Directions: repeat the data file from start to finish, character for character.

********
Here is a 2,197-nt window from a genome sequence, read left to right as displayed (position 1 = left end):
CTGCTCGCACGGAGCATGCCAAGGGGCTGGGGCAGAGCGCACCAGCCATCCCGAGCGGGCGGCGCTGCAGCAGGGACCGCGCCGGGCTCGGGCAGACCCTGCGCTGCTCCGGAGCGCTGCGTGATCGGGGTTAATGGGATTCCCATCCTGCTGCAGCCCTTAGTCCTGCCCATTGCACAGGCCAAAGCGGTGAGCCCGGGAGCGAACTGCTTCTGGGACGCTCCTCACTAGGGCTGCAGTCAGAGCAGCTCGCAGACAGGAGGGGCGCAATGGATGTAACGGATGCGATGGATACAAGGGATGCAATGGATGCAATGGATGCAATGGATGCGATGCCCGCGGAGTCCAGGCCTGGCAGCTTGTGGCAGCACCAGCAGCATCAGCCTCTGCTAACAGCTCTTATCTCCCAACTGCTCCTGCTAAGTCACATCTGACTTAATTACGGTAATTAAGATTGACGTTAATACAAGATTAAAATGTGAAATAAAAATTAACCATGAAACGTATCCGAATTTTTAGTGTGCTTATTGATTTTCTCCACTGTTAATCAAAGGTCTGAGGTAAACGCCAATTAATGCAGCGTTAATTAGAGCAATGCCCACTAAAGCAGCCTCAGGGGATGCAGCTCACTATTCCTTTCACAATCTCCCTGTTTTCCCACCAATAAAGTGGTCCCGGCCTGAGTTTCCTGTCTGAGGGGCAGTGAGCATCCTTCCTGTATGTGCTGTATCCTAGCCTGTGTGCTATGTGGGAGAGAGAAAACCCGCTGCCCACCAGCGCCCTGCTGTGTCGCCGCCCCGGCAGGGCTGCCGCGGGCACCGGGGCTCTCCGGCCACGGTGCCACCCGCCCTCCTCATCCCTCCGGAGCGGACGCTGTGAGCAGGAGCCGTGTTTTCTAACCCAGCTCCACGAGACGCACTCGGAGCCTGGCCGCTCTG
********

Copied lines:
Here is a 2,197-nt window from a genome sequence, read left to right as displayed (position 1 = left end):
CTGCTCGCACGGAGCATGCCAAGGGGCTGGGGCAGAGCGCACCAGCCATCCCGAGCGGGCGGCGCTGCAGCAGGGACCGCGCCGGGCTCGGGCAGACCCTGCGCTGCTCCGGAGCGCTGCGTGATCGGGGTTAATGGGATTCCCATCCTGCTGCAGCCCTTAGTCCTGCCCATTGCACAGGCCAAAGCGGTGAGCCCGGGAGCGAACTGCTTCTGGGACGCTCCTCACTAGGGCTGCAGTCAGAGCAGCTCGCAGACAGGAGGGGCGCAATGGATGTAACGGATGCGATGGATACAAGGGATGCAATGGATGCAATGGATGCAATGGATGCGATGCCCGCGGAGTCCAGGCCTGGCAGCTTGTGGCAGCACCAGCAGCATCAGCCTCTGCTAACAGCTCTTATCTCCCAACTGCTCCTGCTAAGTCACATCTGACTTAATTACGGTAATTAAGATTGACGTTAATACAAGATTAAAATGTGAAATAAAAATTAACCATGAAACGTATCCGAATTTTTAGTGTGCTTATTGATTTTCTCCACTGTTAATCAAAGGTCTGAGGTAAACGCCAATTAATGCAGCGTTAATTAGAGCAATGCCCACTAAAGCAGCCTCAGGGGATGCAGCTCACTATTCCTTTCACAATCTCCCTGTTTTCCCACCAATAAAGTGGTCCCGGCCTGAGTTTCCTGTCTGAGGGGCAGTGAGCATCCTTCCTGTATGTGCTGTATCCTAGCCTGTGTGCTATGTGGGAGAGAGAAAACCCGCTGCCCACCAGCGCCCTGCTGTGTCGCCGCCCCGGCAGGGCTGCCGCGGGCACCGGGGCTCTCCGGCCACGGTGCCACCCGCCCTCCTCATCCCTCCGGAGCGGACGCTGTGAGCAGGAGCCGTGTTTTCTAACCCAGCTCCACGAGACGCACTCGGAGCCTGGCCGCTCTG